Breaking down positives and negatives of Mets’ bullpen



JUPITER, Fla. — If these Mets don’t hit, you’ll be surprised.

If their starting pitchers don’t consistently keep their club in the game, you’ll be surprised.

If their bullpen blows a bunch of leads, imperiling the team’s championship aspirations?

To quote a former Mets manager, it’ll be like déjà vu all over again.

Maybe you worry most about the Mets’ team defense, or their overall fundamental play. Mets fans can express angst through myriad prisms, though, and if you break them down by position group, the bullpen has to rank as the top concern. Last year, the Mets’ relief unit placed ninth in the National League with 0.6 wins above replacement (thanks, FanGraphs), which marked their best such ranking since 2016, when their 5.4 WAR led the NL.

On Thursday, the Mets will begin putting their veteran relievers to work, with the quintet of Jeurys Familia, Dellin Betances, Trevor May, Robert Gsellman and Aaron Loup on the schedule to face the Nationals at Clover Park. They are five of the eight Mets relievers earning more than $1 million. One of those eight, Seth Lugo, will miss the start of the season after undergoing surgery last month to remove a bone spur from his right elbow.

Dellin Betances and Edwin Diaz
Dellin Betances and Edwin Diaz
Corey Sipkin (2)

Trying to be more positive in the Steve Cohen Era? Prefer to stay humble after the Wilpons’ departure? Have it both ways. Here’s a breakdown — examining both the bright side and the dark side of their 2021 prospects — of the Mets’ eight experienced arms in the bullpen. We’ll do it in order of 2020 WAR:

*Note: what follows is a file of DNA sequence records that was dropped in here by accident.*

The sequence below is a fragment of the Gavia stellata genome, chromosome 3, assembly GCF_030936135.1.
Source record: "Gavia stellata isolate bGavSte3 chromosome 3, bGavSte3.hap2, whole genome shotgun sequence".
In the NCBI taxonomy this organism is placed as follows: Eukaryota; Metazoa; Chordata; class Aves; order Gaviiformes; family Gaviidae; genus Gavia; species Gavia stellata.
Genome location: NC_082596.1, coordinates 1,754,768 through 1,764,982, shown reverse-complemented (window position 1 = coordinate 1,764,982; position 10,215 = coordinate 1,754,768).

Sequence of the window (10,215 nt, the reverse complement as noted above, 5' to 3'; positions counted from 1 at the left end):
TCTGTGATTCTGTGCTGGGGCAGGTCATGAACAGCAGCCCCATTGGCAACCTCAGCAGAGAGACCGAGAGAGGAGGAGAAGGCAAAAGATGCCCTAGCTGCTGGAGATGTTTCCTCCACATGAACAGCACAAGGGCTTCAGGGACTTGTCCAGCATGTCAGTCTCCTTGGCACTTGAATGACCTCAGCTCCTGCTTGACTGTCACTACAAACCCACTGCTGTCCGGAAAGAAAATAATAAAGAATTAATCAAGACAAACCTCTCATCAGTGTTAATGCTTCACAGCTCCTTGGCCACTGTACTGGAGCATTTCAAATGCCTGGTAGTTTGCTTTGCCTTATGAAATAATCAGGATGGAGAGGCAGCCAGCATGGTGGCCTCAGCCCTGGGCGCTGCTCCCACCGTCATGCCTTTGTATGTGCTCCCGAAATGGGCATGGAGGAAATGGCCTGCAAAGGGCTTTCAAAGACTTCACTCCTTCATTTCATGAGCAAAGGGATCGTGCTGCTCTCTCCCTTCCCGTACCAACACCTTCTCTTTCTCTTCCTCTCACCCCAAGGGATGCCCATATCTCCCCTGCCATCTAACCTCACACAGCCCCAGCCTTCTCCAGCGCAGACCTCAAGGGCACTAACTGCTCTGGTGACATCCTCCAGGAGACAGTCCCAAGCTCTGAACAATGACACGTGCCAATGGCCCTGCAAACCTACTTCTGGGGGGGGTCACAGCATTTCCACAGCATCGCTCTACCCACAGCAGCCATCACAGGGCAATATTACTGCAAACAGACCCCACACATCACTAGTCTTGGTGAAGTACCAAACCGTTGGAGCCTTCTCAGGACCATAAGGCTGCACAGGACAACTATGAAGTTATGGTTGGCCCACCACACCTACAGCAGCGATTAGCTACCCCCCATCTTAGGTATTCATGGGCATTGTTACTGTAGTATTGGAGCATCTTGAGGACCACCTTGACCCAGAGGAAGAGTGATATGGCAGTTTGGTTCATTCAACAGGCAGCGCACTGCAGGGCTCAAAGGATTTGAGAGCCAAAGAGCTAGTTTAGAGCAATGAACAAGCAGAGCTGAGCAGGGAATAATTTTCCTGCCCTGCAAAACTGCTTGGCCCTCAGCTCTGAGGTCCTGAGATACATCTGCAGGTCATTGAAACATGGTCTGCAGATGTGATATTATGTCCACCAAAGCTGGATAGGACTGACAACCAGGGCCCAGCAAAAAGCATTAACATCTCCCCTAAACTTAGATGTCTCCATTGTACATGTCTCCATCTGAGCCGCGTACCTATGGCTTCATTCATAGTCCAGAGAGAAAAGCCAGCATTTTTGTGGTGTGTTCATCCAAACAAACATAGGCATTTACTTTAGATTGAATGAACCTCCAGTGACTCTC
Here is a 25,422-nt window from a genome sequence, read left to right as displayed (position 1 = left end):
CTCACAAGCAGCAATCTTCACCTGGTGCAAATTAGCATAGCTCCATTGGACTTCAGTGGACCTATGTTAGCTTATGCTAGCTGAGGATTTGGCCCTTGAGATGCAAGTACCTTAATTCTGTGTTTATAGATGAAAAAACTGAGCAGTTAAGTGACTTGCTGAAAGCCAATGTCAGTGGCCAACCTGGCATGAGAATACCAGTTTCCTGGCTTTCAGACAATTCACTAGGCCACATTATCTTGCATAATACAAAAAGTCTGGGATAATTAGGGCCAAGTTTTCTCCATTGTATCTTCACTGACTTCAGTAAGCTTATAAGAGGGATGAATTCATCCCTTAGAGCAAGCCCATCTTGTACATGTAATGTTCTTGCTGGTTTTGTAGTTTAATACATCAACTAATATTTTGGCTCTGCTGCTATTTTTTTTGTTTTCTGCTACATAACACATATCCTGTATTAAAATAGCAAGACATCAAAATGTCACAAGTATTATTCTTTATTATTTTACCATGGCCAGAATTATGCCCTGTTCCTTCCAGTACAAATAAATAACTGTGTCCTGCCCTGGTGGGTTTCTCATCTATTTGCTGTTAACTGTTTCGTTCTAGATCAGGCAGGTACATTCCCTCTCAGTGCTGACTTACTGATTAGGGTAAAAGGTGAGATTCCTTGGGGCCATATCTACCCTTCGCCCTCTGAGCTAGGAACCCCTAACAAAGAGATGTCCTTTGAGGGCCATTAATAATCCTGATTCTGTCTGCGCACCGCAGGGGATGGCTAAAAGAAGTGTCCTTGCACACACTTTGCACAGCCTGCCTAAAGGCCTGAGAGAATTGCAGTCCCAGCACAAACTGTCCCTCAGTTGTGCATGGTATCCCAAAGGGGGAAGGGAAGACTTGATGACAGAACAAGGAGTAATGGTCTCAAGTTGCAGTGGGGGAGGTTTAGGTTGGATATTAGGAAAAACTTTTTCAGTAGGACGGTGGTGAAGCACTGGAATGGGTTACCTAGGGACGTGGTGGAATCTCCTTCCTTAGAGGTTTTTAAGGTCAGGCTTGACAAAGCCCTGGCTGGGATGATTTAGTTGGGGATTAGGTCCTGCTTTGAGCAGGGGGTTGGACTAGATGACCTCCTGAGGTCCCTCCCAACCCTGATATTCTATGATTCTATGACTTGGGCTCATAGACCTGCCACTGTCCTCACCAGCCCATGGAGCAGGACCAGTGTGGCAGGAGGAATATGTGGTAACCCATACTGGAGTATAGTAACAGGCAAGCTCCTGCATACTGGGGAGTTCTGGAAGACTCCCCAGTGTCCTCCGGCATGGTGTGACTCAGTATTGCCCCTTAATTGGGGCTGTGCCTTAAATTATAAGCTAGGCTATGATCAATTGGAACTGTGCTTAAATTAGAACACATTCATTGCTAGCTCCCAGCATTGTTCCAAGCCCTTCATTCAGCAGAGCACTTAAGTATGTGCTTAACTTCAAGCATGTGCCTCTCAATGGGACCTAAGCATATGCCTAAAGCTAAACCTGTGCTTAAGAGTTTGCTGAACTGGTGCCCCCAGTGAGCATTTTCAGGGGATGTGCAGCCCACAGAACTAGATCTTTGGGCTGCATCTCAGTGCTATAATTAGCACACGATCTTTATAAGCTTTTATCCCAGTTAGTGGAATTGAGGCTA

1. Edwin Diaz (0.9)

Bright side: His second Mets season proved far better than his first, as he posted a 1.75 ERA and converted six of nine save opportunities.

Dark side: He did this in empty ballparks, after he sure seemed to feel the fan heat during his epically awful 2019. And even last year’s small sample featured a couple of real-doozy blown saves.

2. Trevor May (0.4)

Bright side: Quite simply, he has pitched very well since returning from Tommy John surgery in July 2018. He’s a decent bet at $15.5 million over two years.

Dark side: In last year’s COVID-shortened campaign, he permitted a career-worst 1.9 homers per nine innings and saw hitters tag him for an average exit velocity of 91.1 mph, his worst of the Statcast era (since 2015).

3. Seth Lugo (0.4)

Bright side: At his best, he’s good enough to contemplate switching back to the starting rotation, which the Mets did last year.

Dark side: Just have to make sure the effects of the surgery, low-risk and low-grade on a pitcher’s scale, don’t linger.

4. Miguel Castro (0.3)

Bright side: He has put together an ERA+ above league average each of the past four seasons.

Dark side: Since 2018, he has averaged 5.1 walks per nine innings. Yeesh.

5. Aaron Loup (0.2)

Bright side: The Louisiana-born lefty neutralizes like-sided hitters to a career slash line of .232/.301/.319.

Dark side: His opponents’ exit velocity (86.9 mph) and launch angle (11 degrees) both spiked last year while with the Rays, and the 2021 Mets’ defense won’t match the 2020 Rays’.

Bright side: From 2014 through 2018, only Wade Davis (11.9) topped Betances’ 11.7 WAR, and just barely (thanks,

Dark side: Betances’ body betrayed him the past two seasons, last year with the Mets and the year prior with the Yankees. Can it rebound from that heavy pinstriped workload?

7. Jeurys Familia (-0.1)

Bright side: Last year (3.71 ERA) marked an upgrade over his hellish 2019 (5.70).

Dark side: His 4.92 FIP last year was actually a touch worse than his 4.88 in 2019, meaning he likely enjoyed some good fortune in 2020.

8. Robert Gsellman (-0.2)

Bright side: He forever carries the feel of someone with untapped potential, which is why the Mets tendered him a contract for this season.

Dark side: He never seems to tap that potential.


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